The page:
In London, Researchers Look at Blockchain Beyond Financial Services
CoinDesk speaks with a senior researcher from Imperial College London's cryptocurrency R&D efforts.
Blockchain applications have gained surprising momentum in the financial services industry.
Major banks and financial institutions worldwide have invested in blockchain startups or formed group efforts to test the technology collaboratively. Yet the newsworthy events coming out of the financial industry can sometimes mask blockchain’s potential in other industries that may not be making splashy headlines.
Change is slow, but blockchain technology is picking up steam in several other sectors of the economy far away from financial services – and some researchers are looking to explore applications beyond finance as well.
The Centre for Cryptocurrency Research and Engineering, a research effort established last fall at Imperial College London, was awarded a grant last February by the Engineering and Physical Sciences Research Council, a government entity that provides public funding for research.
Dubbed Cryptocurrency Effects in Digital Transformations, or CREDIT, the grant will support research into distributed ledger technologies in industries other than financial services.
Dr. Catherine Mulligan, the project's chief investigator, believes in the disruptive potential of distributed ledger technologies. She has previously worked on initiatives research at the intersection of digital tech, connected devices and urban living areas.
Describing the project, Mulligan outlined the research goals, telling CoinDesk:
The research, expected to last until July 2017, hopes to establish a methodology for evaluating the impact of blockchains on a variety industries, from music production to the car leasing sector, looking at the question from the angles of both startups and existing market players.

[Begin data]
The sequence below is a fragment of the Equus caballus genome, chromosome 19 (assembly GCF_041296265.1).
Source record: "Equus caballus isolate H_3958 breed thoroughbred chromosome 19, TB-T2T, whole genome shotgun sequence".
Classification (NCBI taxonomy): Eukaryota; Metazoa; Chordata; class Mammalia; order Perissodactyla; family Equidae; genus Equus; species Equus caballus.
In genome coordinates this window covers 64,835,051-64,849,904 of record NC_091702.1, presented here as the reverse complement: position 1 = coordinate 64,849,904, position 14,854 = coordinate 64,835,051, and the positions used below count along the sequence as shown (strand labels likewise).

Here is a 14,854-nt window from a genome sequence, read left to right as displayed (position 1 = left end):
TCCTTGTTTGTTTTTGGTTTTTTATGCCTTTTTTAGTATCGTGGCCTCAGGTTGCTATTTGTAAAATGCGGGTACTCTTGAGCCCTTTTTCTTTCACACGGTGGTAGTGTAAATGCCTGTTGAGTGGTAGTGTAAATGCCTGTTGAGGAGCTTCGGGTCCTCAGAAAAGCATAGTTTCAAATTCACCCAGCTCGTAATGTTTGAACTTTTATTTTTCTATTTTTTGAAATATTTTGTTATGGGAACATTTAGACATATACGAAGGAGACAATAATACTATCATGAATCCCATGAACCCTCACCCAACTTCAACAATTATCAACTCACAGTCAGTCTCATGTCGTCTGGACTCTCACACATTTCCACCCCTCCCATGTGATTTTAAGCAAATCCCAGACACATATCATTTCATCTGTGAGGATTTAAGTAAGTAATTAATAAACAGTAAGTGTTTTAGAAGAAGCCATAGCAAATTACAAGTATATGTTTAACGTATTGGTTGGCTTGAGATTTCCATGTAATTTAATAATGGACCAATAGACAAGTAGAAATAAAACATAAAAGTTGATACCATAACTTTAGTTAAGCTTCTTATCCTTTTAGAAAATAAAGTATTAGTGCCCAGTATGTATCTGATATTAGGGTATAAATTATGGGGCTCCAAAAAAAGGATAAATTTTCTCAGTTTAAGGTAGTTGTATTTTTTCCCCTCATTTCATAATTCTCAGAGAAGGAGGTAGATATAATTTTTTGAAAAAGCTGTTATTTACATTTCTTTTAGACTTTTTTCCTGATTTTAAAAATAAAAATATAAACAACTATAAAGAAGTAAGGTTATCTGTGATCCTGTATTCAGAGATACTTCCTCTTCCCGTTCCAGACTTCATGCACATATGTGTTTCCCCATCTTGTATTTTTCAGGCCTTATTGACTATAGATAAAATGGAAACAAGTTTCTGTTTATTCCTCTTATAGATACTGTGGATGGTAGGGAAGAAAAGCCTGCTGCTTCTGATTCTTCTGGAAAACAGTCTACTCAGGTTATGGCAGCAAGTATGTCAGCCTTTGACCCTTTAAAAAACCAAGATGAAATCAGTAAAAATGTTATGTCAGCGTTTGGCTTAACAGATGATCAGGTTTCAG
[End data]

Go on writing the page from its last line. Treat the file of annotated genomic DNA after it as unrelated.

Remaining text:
In addition, the project's investigators aim to craft policy proposals for lawmakers and government agencies.
Public vs private
The financial industry has shown a clear preference to build their applications on top of private, distributed ledgers as opposed to a public blockchain like bitcoin. This reduces regulatory concern, and allows closer monitoring of data, information and access privileges among the participants.
However, for other industries, that privacy-oriented direction isn’t such an obvious choice.
There are many uses of public blockchains when there is a lack of trust among participants, especially ones that involve an end consumer.
A private blockchain is only as trustworthy as the members who are privileged to update and validate information. In the absence of natural trust or trust from external sources, public blockchains may be more suitable.
Dr. Mulligan thinks there is still a place for public permissionless blockchains and they can be specially suited for industries outside of finance.
The idea isn’t new, but is finding renewed academic and industry interest. One startup, Chronicled, already raised $3.4 million and is exploring blockchain technology for use in collectible sneakers. Chronicled hasn’t yet settled on what blockchain to use, but is running tests on the bitcoin and Ethereum blockchains.
Internet of Things and blockchain
Companies like IBM have been on the forefront of combining the two major emerging trends of Internet of Things (IoT) and blockchain. IBM has already released a proof of concept for merging IoT with blockchain. Speaking about the shared benefits, Dr. Mulligan describes this as having a lot of potential in the future.
“I think both of these technologies will benefit from one another. I definitely see a lot of potential on the cross-over between IoT and distributed ledgers, including IoT used in industrial structures, as well," she said.
As a concrete example, Mulligan points out the ability of such a system to form an early-warning system against tampering of IoT devices, which could potentially lead to harmful real-world effects.
Mulligan told CoinDesk:
It is too early to predict the exact impact of this technology on a variety of industries. However, academic activity in collaboration with industry players may point to where the potential effect of this technology may be felt first.
Image via Shutterstock
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